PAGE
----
North American box art
|Developer(s)||Camelot Software Planning|
|Director(s)||Haruki Kodera (N64)
Shugo Takahashi (GBC)
|Release date(s)||Nintendo 64
Wii (Nintendo 64)
Mario Tennis, known in Japan as Mario Tennis 64 (マリオテニス64 Mario Tenisu Rokujūyon?), is a 2000 sports video game developed by Camelot Software Planning and published by Nintendo for the Nintendo 64 video game console. The game was released in North America and Japan in the summer of 2000, and released in Europe later in November. It is the first tennis-based game starring Mario since Mario's Tennis, and the second game developed by Camelot on a Nintendo system. The game is known for being the introduction of Waluigi, and the re-introduction of Princess Daisy and Birdo.
Mario Tennis was re-released on the Wii Virtual Console in 2010 and on the Wii U Virtual Console in 2015. The game's success led to two sequels: Mario Power Tennis released for the Nintendo GameCube in 2004, and Mario Tennis Open released for the Nintendo 3DS in 2012.
Characters and Transfer Pak features
Through the use of an N64 Transfer Pak, players are able to import his or her characters from the Game Boy Color version of Mario Tennis to the N64 game, as well as the characters' stats. After connecting Mario Tennis for the Game Boy Color with Mario Tennis for the Nintendo 64, various options become available; Yoshi, Wario, Waluigi and Bowser can all be sent to the Game Boy Color Version, and GBC characters Alex, Harry, Nina and Kate can be transferred to the Nintendo 64 version. Using the latter four characters, experience points may be earned to transfer back to the GBC version. As the characters go up in levels, one may send his or her improved characters to the N64 version to level up again.
A variety of tennis courts can become available to unlock in the Nintendo 64 version after linking with the Game Boy Color version.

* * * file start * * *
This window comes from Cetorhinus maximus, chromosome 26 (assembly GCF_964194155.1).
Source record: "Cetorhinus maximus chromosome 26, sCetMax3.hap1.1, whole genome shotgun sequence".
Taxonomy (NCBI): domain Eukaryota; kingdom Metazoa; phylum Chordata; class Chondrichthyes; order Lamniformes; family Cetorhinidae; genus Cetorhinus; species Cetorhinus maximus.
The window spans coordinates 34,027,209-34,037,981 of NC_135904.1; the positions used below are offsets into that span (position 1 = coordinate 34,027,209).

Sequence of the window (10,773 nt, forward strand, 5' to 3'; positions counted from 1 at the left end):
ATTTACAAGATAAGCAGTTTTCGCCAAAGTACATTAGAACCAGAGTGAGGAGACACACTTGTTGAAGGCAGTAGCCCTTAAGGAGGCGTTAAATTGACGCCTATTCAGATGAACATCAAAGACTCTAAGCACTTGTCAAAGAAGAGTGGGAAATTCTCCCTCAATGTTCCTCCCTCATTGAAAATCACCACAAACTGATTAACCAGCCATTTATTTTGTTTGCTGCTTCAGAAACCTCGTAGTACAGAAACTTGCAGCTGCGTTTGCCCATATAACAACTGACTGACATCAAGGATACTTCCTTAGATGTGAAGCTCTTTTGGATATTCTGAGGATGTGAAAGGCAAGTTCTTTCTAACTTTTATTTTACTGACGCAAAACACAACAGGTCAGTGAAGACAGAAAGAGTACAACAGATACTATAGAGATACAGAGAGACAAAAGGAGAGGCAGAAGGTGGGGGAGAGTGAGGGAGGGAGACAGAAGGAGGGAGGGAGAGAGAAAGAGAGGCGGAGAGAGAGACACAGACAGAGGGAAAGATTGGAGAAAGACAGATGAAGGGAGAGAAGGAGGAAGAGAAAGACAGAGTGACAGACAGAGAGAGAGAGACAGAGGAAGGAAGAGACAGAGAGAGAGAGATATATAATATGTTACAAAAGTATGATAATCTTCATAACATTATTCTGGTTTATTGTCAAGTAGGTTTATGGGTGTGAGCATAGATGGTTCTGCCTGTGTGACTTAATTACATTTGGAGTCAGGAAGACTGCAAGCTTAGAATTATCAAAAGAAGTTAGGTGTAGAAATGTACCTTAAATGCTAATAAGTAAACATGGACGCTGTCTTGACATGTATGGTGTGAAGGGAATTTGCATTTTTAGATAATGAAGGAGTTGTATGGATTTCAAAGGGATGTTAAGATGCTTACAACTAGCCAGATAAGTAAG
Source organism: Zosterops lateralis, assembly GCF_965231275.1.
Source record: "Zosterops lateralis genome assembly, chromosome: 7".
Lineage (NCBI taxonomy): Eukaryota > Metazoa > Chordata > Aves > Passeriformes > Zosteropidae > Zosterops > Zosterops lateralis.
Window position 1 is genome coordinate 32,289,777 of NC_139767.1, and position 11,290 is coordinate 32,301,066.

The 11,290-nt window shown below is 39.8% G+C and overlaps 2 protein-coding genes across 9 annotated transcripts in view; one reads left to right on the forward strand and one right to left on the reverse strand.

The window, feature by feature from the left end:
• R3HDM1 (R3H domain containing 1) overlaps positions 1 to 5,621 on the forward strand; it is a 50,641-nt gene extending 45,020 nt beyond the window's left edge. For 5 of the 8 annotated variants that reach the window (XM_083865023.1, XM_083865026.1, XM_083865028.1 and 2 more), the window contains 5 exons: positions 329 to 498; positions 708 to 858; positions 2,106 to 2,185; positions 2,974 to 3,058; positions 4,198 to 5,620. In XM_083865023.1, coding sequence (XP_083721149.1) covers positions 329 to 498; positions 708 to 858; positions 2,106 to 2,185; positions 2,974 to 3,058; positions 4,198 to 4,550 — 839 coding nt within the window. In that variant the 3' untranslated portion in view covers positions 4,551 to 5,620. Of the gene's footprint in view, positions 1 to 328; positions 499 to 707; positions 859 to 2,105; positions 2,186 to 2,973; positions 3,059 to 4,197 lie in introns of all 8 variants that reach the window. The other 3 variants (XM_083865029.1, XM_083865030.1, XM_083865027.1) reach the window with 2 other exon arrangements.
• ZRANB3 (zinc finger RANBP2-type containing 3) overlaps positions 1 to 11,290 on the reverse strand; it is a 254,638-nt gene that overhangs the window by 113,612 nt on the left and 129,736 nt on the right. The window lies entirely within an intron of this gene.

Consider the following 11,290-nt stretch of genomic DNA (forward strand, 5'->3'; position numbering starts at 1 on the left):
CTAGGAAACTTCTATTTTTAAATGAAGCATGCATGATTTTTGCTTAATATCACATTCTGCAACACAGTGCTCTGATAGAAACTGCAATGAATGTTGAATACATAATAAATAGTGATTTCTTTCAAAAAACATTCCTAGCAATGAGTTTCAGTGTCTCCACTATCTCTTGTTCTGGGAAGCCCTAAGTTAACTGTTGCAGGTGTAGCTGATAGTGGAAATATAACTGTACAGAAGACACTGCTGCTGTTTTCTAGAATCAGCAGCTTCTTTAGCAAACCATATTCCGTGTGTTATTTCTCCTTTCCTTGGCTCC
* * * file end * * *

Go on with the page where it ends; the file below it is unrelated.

On the Virtual Console versions, the Ring Tournament mode in Special Games in the N64 version can't be highlighted and the ability to unlock extra characters and courts through the Transfer Pak in the GBC and N64 versions has been removed, and Linked Play, and erase N64 data, and N64 Tennis data and N64 Tournaments in the GBC version can't be selected.
The game uses a control system that differs from most other video tennis games on the market. Shots are performed by pressing one, or both, of the two main buttons (A or B), which make the ball spin in different ways. Pressing a button twice strikes the tennis shot with more power and spin. Additionally, pressing the two buttons in a different order can result in a different type of shot altogether, such as a lob or drop shot. Both buttons can be pressed at the same time to hit a very powerful smash shot. The longer a button is pressed before contact is made with the ball, the stronger the shot will be. The control system allows players of all levels to become familiar with the mechanics of the game within a very short time, whilst also encouraging advanced players to take advantage of the variety of shots on offer to come up with different strategies for winning points. A total of seven types of shot are possible using only the two main buttons of the controller.
Mario Tennis has received very positive reviews overall, with critics citing the accessibility and depth of the controls as being very impressive. The game physics and amount of content have also been praised. GameRankings and Metacritic gave it a score of 90.78% for the Game Boy Color version, and 87.32% and 91 out of 100 for the Nintendo 64 version.
Mario Tennis sold over 200,000 copies within two weeks of its release.
|This section requires expansion. (December 2009)|
A Game Boy Color version, also developed by Camelot and Nintendo, was published under the same title in Western regions and as Mario Tennis GB in Japan. The game was released on November 1, 2000 in Japan; January 16, 2001 in North America; and February 2, 2001 in Europe. It features a wide variety of human and Mario characters for the player to use. The game also features mini-games such as a tennis version of a shooting gallery where, as Donkey Kong, the player must hit the banana targets on the wall to earn points in a set amount of time.